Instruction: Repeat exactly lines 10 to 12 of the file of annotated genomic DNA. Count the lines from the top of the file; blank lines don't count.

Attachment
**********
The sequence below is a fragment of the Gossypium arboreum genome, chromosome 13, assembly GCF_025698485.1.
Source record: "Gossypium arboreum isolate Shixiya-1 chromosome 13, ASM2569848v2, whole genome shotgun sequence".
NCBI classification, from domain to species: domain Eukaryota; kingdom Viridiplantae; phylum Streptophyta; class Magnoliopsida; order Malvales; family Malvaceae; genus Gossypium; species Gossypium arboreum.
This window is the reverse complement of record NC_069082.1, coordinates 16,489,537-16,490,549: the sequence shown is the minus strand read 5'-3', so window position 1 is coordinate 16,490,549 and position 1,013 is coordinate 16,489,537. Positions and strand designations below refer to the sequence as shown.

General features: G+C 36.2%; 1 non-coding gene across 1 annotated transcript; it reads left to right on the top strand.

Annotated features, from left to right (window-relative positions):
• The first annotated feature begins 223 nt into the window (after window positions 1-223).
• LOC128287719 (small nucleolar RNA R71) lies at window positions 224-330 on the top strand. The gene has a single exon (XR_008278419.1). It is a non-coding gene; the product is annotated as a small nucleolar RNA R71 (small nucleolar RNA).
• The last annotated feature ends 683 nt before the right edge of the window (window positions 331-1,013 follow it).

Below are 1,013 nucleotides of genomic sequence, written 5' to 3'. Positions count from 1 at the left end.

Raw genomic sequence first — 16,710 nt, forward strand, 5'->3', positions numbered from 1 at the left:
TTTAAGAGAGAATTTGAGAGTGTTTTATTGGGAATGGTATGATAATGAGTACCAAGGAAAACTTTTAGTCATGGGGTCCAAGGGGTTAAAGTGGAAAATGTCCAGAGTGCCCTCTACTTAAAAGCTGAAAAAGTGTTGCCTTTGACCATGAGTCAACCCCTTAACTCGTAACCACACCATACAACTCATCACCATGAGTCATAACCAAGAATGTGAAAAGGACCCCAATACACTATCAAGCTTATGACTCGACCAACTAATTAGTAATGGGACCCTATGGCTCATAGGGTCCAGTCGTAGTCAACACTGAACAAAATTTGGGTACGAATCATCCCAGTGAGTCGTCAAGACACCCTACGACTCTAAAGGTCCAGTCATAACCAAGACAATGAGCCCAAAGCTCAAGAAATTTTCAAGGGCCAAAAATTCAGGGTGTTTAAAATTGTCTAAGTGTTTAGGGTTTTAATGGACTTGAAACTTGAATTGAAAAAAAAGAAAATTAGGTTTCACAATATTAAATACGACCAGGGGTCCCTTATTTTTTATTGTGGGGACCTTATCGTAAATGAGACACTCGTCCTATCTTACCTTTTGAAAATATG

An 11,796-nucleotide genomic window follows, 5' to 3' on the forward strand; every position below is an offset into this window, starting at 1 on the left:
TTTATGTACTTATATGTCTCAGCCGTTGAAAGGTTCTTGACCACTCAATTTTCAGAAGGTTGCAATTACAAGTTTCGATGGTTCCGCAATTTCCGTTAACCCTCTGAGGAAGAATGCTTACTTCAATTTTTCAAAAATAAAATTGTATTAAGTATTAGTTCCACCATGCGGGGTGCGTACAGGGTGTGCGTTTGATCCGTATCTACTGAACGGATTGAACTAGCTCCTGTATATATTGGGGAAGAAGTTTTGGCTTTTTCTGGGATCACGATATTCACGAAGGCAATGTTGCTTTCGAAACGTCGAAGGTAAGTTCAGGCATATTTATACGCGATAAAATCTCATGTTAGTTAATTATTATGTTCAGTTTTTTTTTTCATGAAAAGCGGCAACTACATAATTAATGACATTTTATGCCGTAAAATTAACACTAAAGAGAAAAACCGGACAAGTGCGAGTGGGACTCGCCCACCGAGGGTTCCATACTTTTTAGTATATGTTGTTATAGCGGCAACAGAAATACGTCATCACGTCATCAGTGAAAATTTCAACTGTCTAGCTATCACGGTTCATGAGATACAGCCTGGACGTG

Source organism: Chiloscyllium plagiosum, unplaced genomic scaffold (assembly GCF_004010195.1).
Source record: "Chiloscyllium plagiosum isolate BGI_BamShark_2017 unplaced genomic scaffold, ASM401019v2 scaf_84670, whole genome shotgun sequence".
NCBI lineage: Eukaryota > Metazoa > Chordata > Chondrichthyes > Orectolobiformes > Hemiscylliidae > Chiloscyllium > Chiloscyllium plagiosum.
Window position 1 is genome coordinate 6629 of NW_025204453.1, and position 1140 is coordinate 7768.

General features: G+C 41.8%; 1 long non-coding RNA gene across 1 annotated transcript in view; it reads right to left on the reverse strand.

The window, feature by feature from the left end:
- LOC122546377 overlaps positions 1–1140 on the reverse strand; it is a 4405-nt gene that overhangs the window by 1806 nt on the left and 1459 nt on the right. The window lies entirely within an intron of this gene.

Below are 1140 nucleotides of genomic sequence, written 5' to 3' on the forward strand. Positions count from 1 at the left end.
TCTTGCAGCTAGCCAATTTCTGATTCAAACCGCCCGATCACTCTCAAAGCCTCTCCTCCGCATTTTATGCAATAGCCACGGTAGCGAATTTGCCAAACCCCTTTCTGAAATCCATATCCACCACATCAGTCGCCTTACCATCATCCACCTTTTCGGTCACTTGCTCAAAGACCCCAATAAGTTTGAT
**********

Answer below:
Below are 1,013 nucleotides of genomic sequence, written 5' to 3'. Positions count from 1 at the left end.

Raw genomic sequence first — 16,710 nt, forward strand, 5'->3', positions numbered from 1 at the left:
TTTAAGAGAGAATTTGAGAGTGTTTTATTGGGAATGGTATGATAATGAGTACCAAGGAAAACTTTTAGTCATGGGGTCCAAGGGGTTAAAGTGGAAAATGTCCAGAGTGCCCTCTACTTAAAAGCTGAAAAAGTGTTGCCTTTGACCATGAGTCAACCCCTTAACTCGTAACCACACCATACAACTCATCACCATGAGTCATAACCAAGAATGTGAAAAGGACCCCAATACACTATCAAGCTTATGACTCGACCAACTAATTAGTAATGGGACCCTATGGCTCATAGGGTCCAGTCGTAGTCAACACTGAACAAAATTTGGGTACGAATCATCCCAGTGAGTCGTCAAGACACCCTACGACTCTAAAGGTCCAGTCATAACCAAGACAATGAGCCCAAAGCTCAAGAAATTTTCAAGGGCCAAAAATTCAGGGTGTTTAAAATTGTCTAAGTGTTTAGGGTTTTAATGGACTTGAAACTTGAATTGAAAAAAAAGAAAATTAGGTTTCACAATATTAAATACGACCAGGGGTCCCTTATTTTTTATTGTGGGGACCTTATCGTAAATGAGACACTCGTCCTATCTTACCTTTTGAAAATATG